# Polygons and PolyhedraQuadrilaterals

In the previous course we investigated many different properties of triangles. Now let’s have a look at quadrilaterals.

A *regular quadrilateral* is called a

For slightly “less regular” quadrilaterals, we have two options. If we just want the *angles* to be equal, we get a **rectangle***sides* to be equal, we get a **rhombus**

There are a few other quadrilaterals, that are even less regular but still have certain important properties:

Quadrilaterals can fall into multiple of these categories. We can visualise the hierarchy of different types of quadrilaterals as a

For example, every rectangle is also a

To avoid any ambiguity, we usually use just the most specific type.

Now pick four points, anywhere in the grey box on the left. We can connect all of them to form a quadrilateral.

Let’s find the midpoint of each of the four sides. If we connect the midpoints, we get

Try moving the vertices of the outer quadrilateral and observe what happens to the smaller one. It looks like it is not just *any* quadrilateral, but always a

But why is that the case? Why should the result for *any* quadrilateral always end up being a parallelogram? To help us explain, we need to draw one of the

The diagonal splits the quadrilateral into two triangles. And now you can see that two of the sides of the inner quadrilateral are actually

In the previous course we showed that

We can do exactly the same with the second diagonal of the quadrilateral, to show that both pairs of opposite sides are parallel. And this is all we need to prove that the inner quadrilateral is a

## Parallelograms

It turns out that parallelograms have many other interesting properties, other than opposite sides being parallel. Which of the following six statements are true?

Of course, simply “observing” these properties is not enough. To be sure that they are *always* true, we need to *prove* them:

### Opposite Sides and Angles

Let’s try to prove that the opposite sides and angles in a parallelogram are always congruent.

Start by drawing one of the diagonals of the parallelogram.

The diagonal creates four new angles with the sides of the of the parallelogram. The two red angles and the two blue angles are

Now if we look at the two triangles created by the diagonal, we see that they have two congruent angles, and one congruent side. By the

This means that the other corresponding parts of the triangles must also be congruent: in particular, both pairs of opposite sides are congruent, and both pairs of opposite angles are congruent.

It turns out that the converse is also true: if both pairs of opposite sides (or angles) in a quadrilateral are congruent, then the quadrilateral has to be a parallelogram.

### Diagonals

Now prove that the two diagonals in a parallelogram bisect each other.

Let’s think about the two yellow triangles generated by the diagonals:

- We have just proved that the two green sides are congruent, because they are opposite sides of a parallelogram.
- The two red angles and two blue angles are congruent, because they are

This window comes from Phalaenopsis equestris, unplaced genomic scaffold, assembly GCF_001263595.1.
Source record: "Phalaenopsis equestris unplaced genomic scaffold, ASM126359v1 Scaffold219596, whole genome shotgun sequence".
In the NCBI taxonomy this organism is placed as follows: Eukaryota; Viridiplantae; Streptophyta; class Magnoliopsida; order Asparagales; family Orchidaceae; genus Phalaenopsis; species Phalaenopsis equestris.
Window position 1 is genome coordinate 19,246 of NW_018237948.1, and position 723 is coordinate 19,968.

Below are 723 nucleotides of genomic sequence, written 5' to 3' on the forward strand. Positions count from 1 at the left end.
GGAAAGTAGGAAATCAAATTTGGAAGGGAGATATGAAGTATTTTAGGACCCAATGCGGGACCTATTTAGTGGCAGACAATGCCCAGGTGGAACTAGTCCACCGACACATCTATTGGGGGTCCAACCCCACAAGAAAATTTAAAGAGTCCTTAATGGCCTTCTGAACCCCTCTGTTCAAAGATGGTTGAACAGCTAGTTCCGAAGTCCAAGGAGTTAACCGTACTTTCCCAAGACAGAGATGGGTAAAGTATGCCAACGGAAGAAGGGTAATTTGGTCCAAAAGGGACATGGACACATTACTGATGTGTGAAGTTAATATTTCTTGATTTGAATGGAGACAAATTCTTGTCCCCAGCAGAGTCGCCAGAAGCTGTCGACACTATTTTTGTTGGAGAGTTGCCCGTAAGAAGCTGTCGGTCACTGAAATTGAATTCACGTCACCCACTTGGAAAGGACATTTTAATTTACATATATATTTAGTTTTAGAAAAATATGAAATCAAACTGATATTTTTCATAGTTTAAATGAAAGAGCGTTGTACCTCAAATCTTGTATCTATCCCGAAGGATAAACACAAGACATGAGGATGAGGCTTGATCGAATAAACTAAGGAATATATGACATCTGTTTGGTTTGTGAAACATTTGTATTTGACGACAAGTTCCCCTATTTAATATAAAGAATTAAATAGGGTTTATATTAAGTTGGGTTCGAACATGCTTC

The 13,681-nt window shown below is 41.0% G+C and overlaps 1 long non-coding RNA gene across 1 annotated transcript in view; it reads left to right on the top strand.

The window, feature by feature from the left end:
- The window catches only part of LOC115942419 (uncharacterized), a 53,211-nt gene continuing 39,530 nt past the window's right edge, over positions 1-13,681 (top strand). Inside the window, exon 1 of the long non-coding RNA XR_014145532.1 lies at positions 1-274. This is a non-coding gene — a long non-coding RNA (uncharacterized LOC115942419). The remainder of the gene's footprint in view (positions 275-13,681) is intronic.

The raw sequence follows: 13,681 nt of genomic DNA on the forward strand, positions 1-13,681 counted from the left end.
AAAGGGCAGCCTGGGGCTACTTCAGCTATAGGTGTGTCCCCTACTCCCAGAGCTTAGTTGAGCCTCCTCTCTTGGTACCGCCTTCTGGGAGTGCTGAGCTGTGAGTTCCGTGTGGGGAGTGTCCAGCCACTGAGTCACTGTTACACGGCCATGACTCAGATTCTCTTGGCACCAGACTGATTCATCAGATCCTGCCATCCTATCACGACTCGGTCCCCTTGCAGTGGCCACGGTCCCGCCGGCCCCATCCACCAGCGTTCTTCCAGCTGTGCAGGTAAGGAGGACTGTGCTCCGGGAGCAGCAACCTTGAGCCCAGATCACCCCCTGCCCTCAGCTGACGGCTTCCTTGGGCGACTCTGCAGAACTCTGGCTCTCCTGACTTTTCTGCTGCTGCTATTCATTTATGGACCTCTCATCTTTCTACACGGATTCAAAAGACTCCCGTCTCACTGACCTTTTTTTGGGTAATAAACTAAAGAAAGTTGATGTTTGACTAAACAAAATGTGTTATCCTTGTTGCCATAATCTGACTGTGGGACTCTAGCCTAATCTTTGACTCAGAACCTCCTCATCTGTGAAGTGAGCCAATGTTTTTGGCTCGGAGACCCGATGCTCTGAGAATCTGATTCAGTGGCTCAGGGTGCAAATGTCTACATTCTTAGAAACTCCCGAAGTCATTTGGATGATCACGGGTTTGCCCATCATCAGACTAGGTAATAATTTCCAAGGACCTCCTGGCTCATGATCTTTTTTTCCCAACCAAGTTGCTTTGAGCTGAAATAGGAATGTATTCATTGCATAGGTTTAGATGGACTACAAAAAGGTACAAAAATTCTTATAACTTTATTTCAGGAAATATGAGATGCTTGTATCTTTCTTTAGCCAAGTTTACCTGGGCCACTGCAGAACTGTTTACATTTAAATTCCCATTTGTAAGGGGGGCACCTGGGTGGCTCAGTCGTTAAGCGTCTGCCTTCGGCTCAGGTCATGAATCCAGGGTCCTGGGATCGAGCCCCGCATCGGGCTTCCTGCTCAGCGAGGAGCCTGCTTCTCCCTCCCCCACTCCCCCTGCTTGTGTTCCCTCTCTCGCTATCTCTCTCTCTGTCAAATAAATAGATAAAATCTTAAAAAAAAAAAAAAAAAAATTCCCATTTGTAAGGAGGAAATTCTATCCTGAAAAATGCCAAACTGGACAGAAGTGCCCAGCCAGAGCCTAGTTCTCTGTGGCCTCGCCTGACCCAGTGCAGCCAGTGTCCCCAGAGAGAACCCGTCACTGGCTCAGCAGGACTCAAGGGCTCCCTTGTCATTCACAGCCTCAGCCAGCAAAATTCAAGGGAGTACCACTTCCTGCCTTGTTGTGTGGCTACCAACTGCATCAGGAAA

alternate anglesopposite anglesright angles .

By the

Now we can use the fact the corresponding parts of congruent triangles are also congruent, to conclude that

Like before, the opposite is also true: if the two diagonals of a quadrilateral bisect each other, then the quadrilateral is a parallelogram.

## Kites

We showed above that the two pairs of *adjacent* sides are congruent.

The name *Kite* clearly comes from its shape: it looks like the kites you can fly in the sky. However, of all the special quadrilaterals we have seen so far, the Kite is the only one that can also be

You might have noticed that all kites are

The diagonal splits the kite into two congruent triangles. We know that they are congruent from the

Using

This means, for example, that the diagonal is a

We can go even further: if we draw the other diagonal, we get two more, smaller triangles. These must also be congruent, because of the

This means that angle α must also be the same as angle β. Since they are adjacent,

In other words, the diagonals of a kite are always

## Area of Quadrilaterals

When calculating the area of triangles in the previous course, we used the trick of converting it into a

### Parallelogram

On the left, try to draw a rectangle that has the same area as the parallelogram.

Can you see that the missing triangle on the left is

Area = **base** × **height**

*Be careful when measuring the height of a parallelogram: it is usually not the same as one of the two sides.*

### Trapezium

Recall that trapeziums are quadrilaterals with one pair of parallel sides. These parallel sides are called the **bases** of the trapezium.

Like before, try to draw a rectangle that has the same area as this trapezium. Can you see how the missing and added triangles on the left and the right cancel out?

The height of this rectangle is the

The width of the rectangle is the distance between the **midsegment** of the trapezium.

Like with

If we combine all of this, we get an equation for the area of a trapezium with parallel sides *a* and *c*, and height *h*:

### Kite

In this kite, the two diagonals form the width and the height of a large rectangle that surrounds the kite.

The area of this rectangle is

This means that the area of a kite with diagonals d1 and d2 is

*Area* =

### Rhombus

A

This means that to find the area of a rhombus, we can use either the equation for the area of a parallelogram, or that for the area of a kite:

*Area* = base × height =

*In different contexts, you might be given different parts of a Rhombus (sides, height, diagonals), and you should pick whichever equation is more convenient.*